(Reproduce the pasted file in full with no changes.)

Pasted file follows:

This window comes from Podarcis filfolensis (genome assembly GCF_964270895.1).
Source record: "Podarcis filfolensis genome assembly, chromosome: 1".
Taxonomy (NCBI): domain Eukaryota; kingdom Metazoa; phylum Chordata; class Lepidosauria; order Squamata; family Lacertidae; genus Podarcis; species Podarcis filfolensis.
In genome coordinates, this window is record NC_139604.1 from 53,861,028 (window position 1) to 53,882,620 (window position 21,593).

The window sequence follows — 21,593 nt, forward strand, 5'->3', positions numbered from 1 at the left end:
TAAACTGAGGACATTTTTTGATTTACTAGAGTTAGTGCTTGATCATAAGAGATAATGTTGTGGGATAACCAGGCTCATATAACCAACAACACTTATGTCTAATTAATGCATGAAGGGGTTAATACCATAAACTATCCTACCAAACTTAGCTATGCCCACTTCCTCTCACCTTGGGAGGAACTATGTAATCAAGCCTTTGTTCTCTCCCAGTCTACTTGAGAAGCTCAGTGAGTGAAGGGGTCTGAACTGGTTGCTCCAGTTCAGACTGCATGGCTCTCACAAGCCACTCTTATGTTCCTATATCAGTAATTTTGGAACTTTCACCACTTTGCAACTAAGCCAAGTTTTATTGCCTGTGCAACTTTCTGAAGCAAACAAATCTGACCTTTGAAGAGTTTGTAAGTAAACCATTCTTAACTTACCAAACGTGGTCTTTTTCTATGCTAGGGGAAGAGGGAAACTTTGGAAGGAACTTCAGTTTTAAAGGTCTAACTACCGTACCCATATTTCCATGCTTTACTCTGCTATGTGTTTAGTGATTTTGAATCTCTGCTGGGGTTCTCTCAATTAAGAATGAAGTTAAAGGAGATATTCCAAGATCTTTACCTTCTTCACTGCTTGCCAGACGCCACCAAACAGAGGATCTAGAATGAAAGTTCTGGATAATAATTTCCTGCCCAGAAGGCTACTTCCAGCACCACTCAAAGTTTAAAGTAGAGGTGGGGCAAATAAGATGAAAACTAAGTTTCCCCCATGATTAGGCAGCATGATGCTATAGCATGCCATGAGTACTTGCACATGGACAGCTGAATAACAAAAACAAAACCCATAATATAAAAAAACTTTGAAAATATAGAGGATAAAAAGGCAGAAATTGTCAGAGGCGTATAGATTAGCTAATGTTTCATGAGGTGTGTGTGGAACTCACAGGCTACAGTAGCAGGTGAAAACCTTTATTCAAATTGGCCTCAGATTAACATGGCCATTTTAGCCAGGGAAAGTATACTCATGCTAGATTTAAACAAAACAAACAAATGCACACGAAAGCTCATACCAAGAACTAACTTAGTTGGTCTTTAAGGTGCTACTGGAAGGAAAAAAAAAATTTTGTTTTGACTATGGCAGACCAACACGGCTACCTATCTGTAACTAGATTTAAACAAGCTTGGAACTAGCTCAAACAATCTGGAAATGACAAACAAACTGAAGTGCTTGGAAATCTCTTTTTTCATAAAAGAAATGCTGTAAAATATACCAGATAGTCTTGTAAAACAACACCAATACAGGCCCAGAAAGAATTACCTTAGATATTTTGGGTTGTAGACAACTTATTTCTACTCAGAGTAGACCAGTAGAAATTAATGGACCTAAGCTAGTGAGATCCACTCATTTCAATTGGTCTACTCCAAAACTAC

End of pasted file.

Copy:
This window comes from Podarcis filfolensis (genome assembly GCF_964270895.1).
Source record: "Podarcis filfolensis genome assembly, chromosome: 1".
Taxonomy (NCBI): domain Eukaryota; kingdom Metazoa; phylum Chordata; class Lepidosauria; order Squamata; family Lacertidae; genus Podarcis; species Podarcis filfolensis.
In genome coordinates, this window is record NC_139604.1 from 53,861,028 (window position 1) to 53,882,620 (window position 21,593).

The window sequence follows — 21,593 nt, forward strand, 5'->3', positions numbered from 1 at the left end:
TAAACTGAGGACATTTTTTGATTTACTAGAGTTAGTGCTTGATCATAAGAGATAATGTTGTGGGATAACCAGGCTCATATAACCAACAACACTTATGTCTAATTAATGCATGAAGGGGTTAATACCATAAACTATCCTACCAAACTTAGCTATGCCCACTTCCTCTCACCTTGGGAGGAACTATGTAATCAAGCCTTTGTTCTCTCCCAGTCTACTTGAGAAGCTCAGTGAGTGAAGGGGTCTGAACTGGTTGCTCCAGTTCAGACTGCATGGCTCTCACAAGCCACTCTTATGTTCCTATATCAGTAATTTTGGAACTTTCACCACTTTGCAACTAAGCCAAGTTTTATTGCCTGTGCAACTTTCTGAAGCAAACAAATCTGACCTTTGAAGAGTTTGTAAGTAAACCATTCTTAACTTACCAAACGTGGTCTTTTTCTATGCTAGGGGAAGAGGGAAACTTTGGAAGGAACTTCAGTTTTAAAGGTCTAACTACCGTACCCATATTTCCATGCTTTACTCTGCTATGTGTTTAGTGATTTTGAATCTCTGCTGGGGTTCTCTCAATTAAGAATGAAGTTAAAGGAGATATTCCAAGATCTTTACCTTCTTCACTGCTTGCCAGACGCCACCAAACAGAGGATCTAGAATGAAAGTTCTGGATAATAATTTCCTGCCCAGAAGGCTACTTCCAGCACCACTCAAAGTTTAAAGTAGAGGTGGGGCAAATAAGATGAAAACTAAGTTTCCCCCATGATTAGGCAGCATGATGCTATAGCATGCCATGAGTACTTGCACATGGACAGCTGAATAACAAAAACAAAACCCATAATATAAAAAAACTTTGAAAATATAGAGGATAAAAAGGCAGAAATTGTCAGAGGCGTATAGATTAGCTAATGTTTCATGAGGTGTGTGTGGAACTCACAGGCTACAGTAGCAGGTGAAAACCTTTATTCAAATTGGCCTCAGATTAACATGGCCATTTTAGCCAGGGAAAGTATACTCATGCTAGATTTAAACAAAACAAACAAATGCACACGAAAGCTCATACCAAGAACTAACTTAGTTGGTCTTTAAGGTGCTACTGGAAGGAAAAAAAAAATTTTGTTTTGACTATGGCAGACCAACACGGCTACCTATCTGTAACTAGATTTAAACAAGCTTGGAACTAGCTCAAACAATCTGGAAATGACAAACAAACTGAAGTGCTTGGAAATCTCTTTTTTCATAAAAGAAATGCTGTAAAATATACCAGATAGTCTTGTAAAACAACACCAATACAGGCCCAGAAAGAATTACCTTAGATATTTTGGGTTGTAGACAACTTATTTCTACTCAGAGTAGACCAGTAGAAATTAATGGACCTAAGCTAGTGAGATCCACTCATTTCAATTGGTCTACTCCAAAACTAC